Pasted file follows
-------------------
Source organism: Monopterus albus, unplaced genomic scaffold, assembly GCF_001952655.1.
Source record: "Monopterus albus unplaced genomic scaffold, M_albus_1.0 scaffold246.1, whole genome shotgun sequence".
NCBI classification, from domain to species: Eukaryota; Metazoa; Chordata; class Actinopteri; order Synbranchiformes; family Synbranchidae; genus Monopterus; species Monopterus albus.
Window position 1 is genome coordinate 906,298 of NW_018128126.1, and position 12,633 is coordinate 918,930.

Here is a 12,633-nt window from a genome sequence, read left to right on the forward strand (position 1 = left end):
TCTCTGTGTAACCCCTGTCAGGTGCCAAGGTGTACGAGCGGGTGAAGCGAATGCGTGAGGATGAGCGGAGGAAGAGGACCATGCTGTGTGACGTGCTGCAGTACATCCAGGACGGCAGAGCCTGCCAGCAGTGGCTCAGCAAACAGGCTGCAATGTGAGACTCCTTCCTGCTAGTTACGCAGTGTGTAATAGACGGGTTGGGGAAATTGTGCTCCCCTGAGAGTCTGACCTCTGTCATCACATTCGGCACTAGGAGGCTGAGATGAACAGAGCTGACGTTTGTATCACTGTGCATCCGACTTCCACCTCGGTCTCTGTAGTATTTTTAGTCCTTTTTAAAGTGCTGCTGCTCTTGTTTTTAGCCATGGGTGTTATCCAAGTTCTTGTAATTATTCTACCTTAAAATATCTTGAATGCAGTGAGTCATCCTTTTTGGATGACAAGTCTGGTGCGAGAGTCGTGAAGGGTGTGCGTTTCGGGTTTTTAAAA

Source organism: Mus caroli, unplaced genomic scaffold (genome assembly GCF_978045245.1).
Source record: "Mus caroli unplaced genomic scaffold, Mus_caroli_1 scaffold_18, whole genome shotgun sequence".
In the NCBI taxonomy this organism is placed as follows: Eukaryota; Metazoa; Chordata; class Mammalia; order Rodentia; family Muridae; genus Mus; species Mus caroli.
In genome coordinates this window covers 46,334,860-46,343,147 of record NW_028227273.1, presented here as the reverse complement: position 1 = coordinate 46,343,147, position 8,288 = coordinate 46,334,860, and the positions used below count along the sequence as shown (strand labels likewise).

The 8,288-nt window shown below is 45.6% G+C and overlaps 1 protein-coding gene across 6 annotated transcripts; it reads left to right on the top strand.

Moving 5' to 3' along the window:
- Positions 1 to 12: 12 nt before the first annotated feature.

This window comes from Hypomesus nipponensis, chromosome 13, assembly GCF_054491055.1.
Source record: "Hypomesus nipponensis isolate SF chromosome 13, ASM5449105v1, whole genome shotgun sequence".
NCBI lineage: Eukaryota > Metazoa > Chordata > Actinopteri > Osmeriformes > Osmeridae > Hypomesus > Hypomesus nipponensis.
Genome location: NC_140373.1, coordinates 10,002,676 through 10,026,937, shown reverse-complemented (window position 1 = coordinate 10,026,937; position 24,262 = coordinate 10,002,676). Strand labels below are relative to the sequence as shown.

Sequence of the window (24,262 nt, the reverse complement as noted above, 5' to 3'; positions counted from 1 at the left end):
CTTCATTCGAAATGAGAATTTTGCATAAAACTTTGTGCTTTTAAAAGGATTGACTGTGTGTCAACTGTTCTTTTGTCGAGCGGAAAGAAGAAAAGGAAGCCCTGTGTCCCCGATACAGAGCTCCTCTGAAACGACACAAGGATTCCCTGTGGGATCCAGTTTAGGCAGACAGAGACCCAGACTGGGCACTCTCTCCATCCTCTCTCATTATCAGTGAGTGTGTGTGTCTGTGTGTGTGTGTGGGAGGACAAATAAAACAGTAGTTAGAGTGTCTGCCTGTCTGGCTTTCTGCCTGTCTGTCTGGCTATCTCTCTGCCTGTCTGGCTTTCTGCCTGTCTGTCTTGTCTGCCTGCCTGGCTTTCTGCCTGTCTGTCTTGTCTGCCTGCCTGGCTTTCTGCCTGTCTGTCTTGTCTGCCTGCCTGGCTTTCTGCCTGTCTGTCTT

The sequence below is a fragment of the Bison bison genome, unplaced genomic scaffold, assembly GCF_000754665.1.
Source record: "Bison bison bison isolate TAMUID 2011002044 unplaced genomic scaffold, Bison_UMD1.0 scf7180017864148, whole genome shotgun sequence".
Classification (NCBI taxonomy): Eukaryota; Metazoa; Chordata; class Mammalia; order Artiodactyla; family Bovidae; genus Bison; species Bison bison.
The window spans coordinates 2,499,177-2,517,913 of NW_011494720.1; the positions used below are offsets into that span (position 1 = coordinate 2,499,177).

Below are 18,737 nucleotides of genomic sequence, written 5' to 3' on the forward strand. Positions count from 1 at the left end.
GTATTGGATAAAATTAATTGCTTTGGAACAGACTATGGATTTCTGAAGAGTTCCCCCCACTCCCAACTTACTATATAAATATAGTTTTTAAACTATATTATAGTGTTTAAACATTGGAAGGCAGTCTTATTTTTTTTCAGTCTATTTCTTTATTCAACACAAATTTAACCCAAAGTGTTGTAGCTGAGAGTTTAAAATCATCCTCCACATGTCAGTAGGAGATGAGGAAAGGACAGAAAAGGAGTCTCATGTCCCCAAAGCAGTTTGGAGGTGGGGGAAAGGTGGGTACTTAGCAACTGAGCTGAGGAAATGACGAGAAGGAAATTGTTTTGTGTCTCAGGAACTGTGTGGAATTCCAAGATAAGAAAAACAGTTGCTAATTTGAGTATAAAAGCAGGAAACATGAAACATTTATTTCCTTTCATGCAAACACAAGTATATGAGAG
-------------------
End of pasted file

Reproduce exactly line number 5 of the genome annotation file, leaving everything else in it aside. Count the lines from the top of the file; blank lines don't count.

Here is a 12,633-nt window from a genome sequence, read left to right on the forward strand (position 1 = left end):